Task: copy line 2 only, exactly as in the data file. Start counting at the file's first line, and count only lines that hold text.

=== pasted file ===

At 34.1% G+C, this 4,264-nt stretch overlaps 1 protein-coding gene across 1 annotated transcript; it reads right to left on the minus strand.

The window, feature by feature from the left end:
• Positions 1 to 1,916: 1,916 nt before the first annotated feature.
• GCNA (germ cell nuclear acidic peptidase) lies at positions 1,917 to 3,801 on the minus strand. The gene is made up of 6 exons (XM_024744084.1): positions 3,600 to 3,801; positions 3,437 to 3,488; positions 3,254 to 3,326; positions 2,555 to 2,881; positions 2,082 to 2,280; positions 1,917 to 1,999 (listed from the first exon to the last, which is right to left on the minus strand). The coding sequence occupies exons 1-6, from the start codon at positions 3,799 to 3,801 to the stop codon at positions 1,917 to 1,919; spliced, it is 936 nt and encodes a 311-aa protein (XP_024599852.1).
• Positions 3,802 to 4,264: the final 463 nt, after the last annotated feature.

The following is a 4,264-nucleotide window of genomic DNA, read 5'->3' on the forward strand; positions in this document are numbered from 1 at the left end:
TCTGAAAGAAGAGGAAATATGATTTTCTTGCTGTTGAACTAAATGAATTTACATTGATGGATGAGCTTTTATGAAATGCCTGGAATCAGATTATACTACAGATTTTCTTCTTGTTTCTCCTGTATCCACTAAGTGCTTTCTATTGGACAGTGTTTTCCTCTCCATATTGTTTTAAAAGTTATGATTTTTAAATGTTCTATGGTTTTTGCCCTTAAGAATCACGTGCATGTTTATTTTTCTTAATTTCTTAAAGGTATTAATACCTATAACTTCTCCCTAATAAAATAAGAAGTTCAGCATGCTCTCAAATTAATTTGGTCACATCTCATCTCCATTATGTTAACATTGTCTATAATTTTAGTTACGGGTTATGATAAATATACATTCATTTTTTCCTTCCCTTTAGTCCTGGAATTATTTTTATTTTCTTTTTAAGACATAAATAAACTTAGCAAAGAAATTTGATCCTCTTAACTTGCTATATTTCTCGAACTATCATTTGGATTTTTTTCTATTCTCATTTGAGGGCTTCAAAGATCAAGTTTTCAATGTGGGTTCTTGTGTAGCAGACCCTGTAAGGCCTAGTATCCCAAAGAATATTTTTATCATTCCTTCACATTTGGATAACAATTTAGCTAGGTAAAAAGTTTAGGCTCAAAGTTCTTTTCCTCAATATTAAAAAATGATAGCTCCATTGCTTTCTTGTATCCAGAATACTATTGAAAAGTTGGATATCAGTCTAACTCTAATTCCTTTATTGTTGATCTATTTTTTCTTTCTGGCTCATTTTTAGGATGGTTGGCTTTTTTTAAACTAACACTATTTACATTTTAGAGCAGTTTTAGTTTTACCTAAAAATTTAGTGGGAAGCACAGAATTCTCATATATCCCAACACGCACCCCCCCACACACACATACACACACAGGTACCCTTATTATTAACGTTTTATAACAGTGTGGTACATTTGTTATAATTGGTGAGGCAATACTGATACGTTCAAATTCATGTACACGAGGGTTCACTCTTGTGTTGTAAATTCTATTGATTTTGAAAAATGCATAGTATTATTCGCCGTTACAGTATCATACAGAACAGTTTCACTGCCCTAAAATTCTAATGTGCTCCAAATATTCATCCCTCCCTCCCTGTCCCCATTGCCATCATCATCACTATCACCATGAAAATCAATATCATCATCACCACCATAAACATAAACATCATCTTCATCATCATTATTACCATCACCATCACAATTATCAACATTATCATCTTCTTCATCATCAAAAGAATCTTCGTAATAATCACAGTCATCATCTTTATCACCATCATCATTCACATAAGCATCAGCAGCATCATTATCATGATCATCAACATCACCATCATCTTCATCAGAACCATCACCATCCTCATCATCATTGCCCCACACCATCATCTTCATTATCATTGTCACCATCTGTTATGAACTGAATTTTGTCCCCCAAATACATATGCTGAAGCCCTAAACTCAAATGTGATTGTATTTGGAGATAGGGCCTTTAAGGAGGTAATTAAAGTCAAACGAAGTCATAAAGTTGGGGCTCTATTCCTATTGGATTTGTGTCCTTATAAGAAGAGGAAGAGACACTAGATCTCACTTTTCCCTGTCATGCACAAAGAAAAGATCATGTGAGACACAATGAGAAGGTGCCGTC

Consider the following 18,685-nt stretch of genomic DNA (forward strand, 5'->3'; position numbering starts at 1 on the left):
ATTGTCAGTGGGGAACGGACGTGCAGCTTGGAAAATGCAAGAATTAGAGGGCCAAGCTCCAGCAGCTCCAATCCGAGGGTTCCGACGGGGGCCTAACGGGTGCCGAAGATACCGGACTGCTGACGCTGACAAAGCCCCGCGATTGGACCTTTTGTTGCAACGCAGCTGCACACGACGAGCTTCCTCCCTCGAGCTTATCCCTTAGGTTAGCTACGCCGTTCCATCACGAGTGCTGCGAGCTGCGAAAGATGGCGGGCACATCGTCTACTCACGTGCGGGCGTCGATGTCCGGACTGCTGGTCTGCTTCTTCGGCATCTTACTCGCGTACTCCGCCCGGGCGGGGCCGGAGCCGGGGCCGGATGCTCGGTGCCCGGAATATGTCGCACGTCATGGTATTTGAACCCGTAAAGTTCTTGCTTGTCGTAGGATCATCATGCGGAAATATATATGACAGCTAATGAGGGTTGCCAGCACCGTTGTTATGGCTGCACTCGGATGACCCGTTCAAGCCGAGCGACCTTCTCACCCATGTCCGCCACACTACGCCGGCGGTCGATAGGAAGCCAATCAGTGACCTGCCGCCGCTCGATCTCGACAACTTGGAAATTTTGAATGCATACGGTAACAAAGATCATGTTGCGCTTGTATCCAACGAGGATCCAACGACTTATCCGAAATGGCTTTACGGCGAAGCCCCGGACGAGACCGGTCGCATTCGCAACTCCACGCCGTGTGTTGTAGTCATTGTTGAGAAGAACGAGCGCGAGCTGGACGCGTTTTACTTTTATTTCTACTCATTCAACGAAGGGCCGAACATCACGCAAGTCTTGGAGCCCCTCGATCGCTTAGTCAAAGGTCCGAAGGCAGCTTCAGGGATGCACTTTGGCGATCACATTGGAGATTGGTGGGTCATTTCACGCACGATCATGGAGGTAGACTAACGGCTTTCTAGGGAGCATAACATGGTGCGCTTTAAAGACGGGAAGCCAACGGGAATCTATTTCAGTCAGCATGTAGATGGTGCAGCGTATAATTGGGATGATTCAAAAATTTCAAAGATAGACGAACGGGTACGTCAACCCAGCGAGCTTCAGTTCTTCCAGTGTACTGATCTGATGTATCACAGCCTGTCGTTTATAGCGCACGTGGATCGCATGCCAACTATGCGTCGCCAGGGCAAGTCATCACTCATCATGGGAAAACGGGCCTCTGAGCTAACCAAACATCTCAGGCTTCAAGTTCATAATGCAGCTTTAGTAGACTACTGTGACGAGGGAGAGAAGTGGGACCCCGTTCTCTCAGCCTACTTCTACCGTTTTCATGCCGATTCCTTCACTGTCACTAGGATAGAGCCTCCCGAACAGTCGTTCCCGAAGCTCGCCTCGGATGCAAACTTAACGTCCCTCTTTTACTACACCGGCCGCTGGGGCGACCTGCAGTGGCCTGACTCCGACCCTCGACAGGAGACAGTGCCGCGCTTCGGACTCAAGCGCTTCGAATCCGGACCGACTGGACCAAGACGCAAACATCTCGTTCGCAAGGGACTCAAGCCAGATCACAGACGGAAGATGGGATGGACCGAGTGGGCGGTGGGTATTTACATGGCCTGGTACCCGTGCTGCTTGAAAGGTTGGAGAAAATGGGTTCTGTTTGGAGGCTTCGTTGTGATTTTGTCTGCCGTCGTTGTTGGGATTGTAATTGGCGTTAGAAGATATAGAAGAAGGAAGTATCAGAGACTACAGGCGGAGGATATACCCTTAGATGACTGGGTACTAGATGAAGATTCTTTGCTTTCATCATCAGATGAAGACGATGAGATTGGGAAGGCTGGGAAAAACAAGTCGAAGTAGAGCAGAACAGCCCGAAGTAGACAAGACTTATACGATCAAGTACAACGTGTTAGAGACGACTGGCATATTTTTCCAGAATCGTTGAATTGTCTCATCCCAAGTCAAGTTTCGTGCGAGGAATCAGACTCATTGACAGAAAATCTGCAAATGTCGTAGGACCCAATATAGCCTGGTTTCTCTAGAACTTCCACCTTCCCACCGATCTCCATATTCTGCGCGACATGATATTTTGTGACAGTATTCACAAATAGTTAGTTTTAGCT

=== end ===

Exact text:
The window, feature by feature from the left end: